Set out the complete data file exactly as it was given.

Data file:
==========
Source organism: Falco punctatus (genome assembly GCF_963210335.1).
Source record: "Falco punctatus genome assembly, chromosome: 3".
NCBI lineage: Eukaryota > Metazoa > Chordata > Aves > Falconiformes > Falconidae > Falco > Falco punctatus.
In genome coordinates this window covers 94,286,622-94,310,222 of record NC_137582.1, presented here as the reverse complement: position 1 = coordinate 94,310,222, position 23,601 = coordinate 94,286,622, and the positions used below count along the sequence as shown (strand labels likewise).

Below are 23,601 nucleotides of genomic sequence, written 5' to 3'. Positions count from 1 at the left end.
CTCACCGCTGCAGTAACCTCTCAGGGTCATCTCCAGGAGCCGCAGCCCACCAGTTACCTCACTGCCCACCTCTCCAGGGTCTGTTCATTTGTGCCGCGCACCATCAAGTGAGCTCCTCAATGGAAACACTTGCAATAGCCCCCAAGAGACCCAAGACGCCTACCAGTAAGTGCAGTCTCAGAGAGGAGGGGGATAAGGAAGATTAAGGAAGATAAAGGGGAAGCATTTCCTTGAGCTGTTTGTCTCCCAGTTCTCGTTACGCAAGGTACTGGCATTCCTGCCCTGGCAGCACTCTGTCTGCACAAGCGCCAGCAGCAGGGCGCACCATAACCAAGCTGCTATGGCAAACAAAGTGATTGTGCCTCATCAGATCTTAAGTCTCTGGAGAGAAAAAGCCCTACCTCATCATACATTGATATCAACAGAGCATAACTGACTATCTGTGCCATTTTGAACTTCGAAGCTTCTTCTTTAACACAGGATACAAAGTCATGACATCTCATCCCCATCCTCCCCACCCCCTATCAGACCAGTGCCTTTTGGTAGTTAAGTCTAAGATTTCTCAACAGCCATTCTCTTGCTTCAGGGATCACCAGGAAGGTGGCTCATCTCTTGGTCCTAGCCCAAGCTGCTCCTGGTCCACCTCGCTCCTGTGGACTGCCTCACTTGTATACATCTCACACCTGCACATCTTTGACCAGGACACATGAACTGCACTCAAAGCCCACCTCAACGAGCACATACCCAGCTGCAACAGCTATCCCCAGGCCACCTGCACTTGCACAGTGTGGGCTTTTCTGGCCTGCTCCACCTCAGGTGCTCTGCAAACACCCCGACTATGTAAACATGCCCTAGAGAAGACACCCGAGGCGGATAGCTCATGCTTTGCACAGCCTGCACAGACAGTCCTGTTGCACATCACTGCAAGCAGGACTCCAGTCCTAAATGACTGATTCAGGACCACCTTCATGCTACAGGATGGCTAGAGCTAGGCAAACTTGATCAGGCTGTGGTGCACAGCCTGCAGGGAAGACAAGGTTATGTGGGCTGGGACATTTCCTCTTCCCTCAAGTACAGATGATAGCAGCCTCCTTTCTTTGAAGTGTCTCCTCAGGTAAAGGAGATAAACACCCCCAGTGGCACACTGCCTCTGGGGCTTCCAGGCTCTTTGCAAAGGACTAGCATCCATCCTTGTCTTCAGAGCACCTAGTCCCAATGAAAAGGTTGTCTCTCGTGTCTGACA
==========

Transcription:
Source organism: Falco punctatus (genome assembly GCF_963210335.1).
Source record: "Falco punctatus genome assembly, chromosome: 3".
NCBI lineage: Eukaryota > Metazoa > Chordata > Aves > Falconiformes > Falconidae > Falco > Falco punctatus.
In genome coordinates this window covers 94,286,622-94,310,222 of record NC_137582.1, presented here as the reverse complement: position 1 = coordinate 94,310,222, position 23,601 = coordinate 94,286,622, and the positions used below count along the sequence as shown (strand labels likewise).

Below are 23,601 nucleotides of genomic sequence, written 5' to 3'. Positions count from 1 at the left end.
CTCACCGCTGCAGTAACCTCTCAGGGTCATCTCCAGGAGCCGCAGCCCACCAGTTACCTCACTGCCCACCTCTCCAGGGTCTGTTCATTTGTGCCGCGCACCATCAAGTGAGCTCCTCAATGGAAACACTTGCAATAGCCCCCAAGAGACCCAAGACGCCTACCAGTAAGTGCAGTCTCAGAGAGGAGGGGGATAAGGAAGATTAAGGAAGATAAAGGGGAAGCATTTCCTTGAGCTGTTTGTCTCCCAGTTCTCGTTACGCAAGGTACTGGCATTCCTGCCCTGGCAGCACTCTGTCTGCACAAGCGCCAGCAGCAGGGCGCACCATAACCAAGCTGCTATGGCAAACAAAGTGATTGTGCCTCATCAGATCTTAAGTCTCTGGAGAGAAAAAGCCCTACCTCATCATACATTGATATCAACAGAGCATAACTGACTATCTGTGCCATTTTGAACTTCGAAGCTTCTTCTTTAACACAGGATACAAAGTCATGACATCTCATCCCCATCCTCCCCACCCCCTATCAGACCAGTGCCTTTTGGTAGTTAAGTCTAAGATTTCTCAACAGCCATTCTCTTGCTTCAGGGATCACCAGGAAGGTGGCTCATCTCTTGGTCCTAGCCCAAGCTGCTCCTGGTCCACCTCGCTCCTGTGGACTGCCTCACTTGTATACATCTCACACCTGCACATCTTTGACCAGGACACATGAACTGCACTCAAAGCCCACCTCAACGAGCACATACCCAGCTGCAACAGCTATCCCCAGGCCACCTGCACTTGCACAGTGTGGGCTTTTCTGGCCTGCTCCACCTCAGGTGCTCTGCAAACACCCCGACTATGTAAACATGCCCTAGAGAAGACACCCGAGGCGGATAGCTCATGCTTTGCACAGCCTGCACAGACAGTCCTGTTGCACATCACTGCAAGCAGGACTCCAGTCCTAAATGACTGATTCAGGACCACCTTCATGCTACAGGATGGCTAGAGCTAGGCAAACTTGATCAGGCTGTGGTGCACAGCCTGCAGGGAAGACAAGGTTATGTGGGCTGGGACATTTCCTCTTCCCTCAAGTACAGATGATAGCAGCCTCCTTTCTTTGAAGTGTCTCCTCAGGTAAAGGAGATAAACACCCCCAGTGGCACACTGCCTCTGGGGCTTCCAGGCTCTTTGCAAAGGACTAGCATCCATCCTTGTCTTCAGAGCACCTAGTCCCAATGAAAAGGTTGTCTCTCGTGTCTGACA